Friday, June 4, 2010
Now, We Are All Palestinians.
What's painfully clear is that the might-makes-right dictum too often plagues our world, whether local, national, or global. Perhaps some tyrannical boss at the office trashing ethics or a politician you trusted betraying his promises or some foreign power bullying anyone in the way of its "national interest."
We watched our faithful U.S. government-backed Israeli stormtroopers come blasting aboard an unarmed mercy fleet, like Blackbeard's pirates on a plunder. All because some humanitarians were simply trying to give hungry, homeless refugees in the world's largest open air prison some food and housing materials.
It is sickening beyond words.
The insult to injury is Israel and its apologists' appalling fabrications trying to justify such cruelty, a relentless process that began over 60 years ago when the Palestinians were ethnically cleansed from their homes.
Not that such barbarism and suffering has been limited to the Middle East, of course. It's a universal curse and has been the root of so much grief. One of the most overpowering expressions I've ever witnessed of this angst is a 1965 ballad, utterly timeless.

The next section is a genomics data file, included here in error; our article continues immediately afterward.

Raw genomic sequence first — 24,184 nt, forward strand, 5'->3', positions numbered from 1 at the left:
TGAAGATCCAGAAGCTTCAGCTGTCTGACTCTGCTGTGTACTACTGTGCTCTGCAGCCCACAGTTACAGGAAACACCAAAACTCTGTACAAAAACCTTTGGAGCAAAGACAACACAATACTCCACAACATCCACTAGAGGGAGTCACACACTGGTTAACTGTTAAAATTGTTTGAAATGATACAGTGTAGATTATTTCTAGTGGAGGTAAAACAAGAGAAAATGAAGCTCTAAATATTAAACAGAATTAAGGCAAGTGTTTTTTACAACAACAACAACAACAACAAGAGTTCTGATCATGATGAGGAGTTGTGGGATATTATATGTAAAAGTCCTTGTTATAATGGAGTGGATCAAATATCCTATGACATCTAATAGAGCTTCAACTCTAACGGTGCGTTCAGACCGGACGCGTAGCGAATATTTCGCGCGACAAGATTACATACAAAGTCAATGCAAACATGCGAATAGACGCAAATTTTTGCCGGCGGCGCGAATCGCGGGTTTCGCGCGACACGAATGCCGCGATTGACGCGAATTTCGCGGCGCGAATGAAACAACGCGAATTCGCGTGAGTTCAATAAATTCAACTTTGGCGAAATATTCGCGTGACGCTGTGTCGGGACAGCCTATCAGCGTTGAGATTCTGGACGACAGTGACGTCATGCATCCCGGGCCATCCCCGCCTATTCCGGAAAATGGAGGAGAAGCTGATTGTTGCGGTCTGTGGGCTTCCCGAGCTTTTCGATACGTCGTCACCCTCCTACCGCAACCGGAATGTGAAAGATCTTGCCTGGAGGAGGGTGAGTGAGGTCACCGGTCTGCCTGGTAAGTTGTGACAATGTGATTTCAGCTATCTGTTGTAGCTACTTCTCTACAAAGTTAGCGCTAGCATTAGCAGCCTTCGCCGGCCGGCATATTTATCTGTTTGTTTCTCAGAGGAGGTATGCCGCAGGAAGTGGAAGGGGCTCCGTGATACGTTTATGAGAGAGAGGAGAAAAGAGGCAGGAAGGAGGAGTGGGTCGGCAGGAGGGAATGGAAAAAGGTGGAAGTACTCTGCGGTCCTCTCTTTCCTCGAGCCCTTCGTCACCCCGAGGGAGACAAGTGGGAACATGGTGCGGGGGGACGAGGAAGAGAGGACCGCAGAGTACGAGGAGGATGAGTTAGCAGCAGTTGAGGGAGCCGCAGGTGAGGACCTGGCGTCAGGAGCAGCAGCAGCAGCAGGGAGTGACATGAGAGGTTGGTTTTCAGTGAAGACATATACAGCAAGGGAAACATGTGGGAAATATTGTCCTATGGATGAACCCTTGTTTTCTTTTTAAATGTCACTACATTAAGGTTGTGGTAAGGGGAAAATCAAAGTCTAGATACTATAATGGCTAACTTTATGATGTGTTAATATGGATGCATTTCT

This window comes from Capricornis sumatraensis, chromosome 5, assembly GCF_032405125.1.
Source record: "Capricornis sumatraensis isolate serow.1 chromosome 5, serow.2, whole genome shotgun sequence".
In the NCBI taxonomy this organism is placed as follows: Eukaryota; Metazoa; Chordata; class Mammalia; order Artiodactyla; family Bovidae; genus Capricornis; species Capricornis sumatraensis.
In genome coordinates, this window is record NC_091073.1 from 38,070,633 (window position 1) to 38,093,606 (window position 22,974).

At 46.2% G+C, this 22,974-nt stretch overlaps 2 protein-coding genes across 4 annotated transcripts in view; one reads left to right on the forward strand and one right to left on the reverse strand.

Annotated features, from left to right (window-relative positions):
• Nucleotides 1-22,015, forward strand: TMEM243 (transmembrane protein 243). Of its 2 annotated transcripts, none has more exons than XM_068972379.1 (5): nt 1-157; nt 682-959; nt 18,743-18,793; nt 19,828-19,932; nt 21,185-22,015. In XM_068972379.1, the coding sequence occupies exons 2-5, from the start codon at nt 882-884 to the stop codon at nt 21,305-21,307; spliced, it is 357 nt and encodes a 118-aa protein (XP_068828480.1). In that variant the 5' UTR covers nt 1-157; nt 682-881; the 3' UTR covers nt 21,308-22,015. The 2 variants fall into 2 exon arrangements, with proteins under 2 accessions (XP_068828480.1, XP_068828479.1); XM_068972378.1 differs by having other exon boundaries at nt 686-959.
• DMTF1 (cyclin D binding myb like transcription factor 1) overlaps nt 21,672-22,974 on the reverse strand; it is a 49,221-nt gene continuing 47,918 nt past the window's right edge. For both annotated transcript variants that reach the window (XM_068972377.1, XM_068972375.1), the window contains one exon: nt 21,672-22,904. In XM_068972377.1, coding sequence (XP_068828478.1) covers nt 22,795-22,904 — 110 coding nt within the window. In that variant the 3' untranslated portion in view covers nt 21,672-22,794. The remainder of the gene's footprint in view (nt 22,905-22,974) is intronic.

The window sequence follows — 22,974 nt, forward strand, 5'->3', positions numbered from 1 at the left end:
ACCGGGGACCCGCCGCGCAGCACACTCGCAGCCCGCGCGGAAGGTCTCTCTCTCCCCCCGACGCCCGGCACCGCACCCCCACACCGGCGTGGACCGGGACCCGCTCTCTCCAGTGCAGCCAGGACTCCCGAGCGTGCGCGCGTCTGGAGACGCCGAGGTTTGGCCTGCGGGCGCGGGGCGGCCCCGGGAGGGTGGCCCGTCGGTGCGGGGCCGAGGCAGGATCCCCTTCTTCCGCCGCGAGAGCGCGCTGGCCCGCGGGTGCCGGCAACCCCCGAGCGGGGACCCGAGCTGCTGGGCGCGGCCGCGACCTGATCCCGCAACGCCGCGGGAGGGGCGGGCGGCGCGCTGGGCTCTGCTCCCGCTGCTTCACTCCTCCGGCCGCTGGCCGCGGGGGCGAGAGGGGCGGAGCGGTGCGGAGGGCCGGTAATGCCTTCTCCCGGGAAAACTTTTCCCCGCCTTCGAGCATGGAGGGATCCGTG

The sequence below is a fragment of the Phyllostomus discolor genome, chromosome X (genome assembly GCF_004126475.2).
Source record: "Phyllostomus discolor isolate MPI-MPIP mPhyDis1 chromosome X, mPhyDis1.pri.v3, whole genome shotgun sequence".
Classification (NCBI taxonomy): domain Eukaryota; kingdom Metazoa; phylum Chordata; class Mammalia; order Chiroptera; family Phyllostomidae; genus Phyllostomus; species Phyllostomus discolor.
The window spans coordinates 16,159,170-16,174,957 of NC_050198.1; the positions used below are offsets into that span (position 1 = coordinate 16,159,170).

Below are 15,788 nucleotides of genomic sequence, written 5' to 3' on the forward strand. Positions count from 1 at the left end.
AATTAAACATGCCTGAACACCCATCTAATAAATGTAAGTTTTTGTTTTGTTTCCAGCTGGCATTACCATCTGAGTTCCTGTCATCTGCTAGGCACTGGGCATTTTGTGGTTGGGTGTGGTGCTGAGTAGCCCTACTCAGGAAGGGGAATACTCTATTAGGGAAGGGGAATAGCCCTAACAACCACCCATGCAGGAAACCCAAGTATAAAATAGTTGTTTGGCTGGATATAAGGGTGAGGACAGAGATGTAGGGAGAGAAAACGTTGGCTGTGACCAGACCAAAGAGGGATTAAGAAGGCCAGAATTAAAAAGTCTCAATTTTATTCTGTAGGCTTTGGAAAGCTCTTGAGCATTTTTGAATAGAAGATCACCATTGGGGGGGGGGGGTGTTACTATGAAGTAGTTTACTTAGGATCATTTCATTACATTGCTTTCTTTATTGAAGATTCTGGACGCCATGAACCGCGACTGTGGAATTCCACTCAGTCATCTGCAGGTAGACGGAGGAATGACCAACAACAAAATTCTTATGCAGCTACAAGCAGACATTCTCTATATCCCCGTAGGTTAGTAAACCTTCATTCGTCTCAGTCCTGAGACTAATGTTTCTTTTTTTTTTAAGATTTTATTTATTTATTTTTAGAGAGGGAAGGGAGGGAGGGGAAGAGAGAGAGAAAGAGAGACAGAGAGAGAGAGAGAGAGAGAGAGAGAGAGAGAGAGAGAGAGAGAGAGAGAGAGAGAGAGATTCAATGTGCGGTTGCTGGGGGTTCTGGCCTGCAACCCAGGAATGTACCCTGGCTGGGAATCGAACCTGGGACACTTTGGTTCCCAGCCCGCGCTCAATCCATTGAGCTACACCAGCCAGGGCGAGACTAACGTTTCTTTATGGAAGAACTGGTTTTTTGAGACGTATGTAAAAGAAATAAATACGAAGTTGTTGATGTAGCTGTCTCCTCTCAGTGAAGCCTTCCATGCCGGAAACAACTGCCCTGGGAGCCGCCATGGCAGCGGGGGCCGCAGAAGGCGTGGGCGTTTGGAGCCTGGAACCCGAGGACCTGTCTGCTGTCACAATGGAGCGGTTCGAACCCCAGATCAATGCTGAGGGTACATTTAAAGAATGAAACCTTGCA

You'd only have to graft some contemporary events onto the lyrics and one would never tell the difference.
"The poundin' of the drums, the pride and disgrace
You can bury your dead, but don't leave a trace...."
The Dylanesque message resonates like few others have and the singer unleashes it with a pathos that nearly mows me down.
But like that potent scene of DeNiro getting battered in the ring in "Raging Bull," he taunts his tormentor with the assurance that he "nevah went doooown."
Even if he did, or you do, just get the hell back up, no matter what. Stay on your feet, moving in the direction of the headwaters of faith.
Maya Angelou's immortal words sparkle in the water. Get in. Rejuvenate. One beleaguered person, or an entire nation under siege, it works.
"Out of the huts of history's shame
Up from a past that's rooted in pain
I'm a black ocean, leaping and wide,
Welling and swelling I bear in the tide,
Leaving behind nights of terror and fear
Into a daybreak that's wondrously clear
And with the elation, the promise of a different kind of "eve" comes into view.
A more spiritual, comforting realm.
Call it, for want of a better term......the "Eve Of Construction."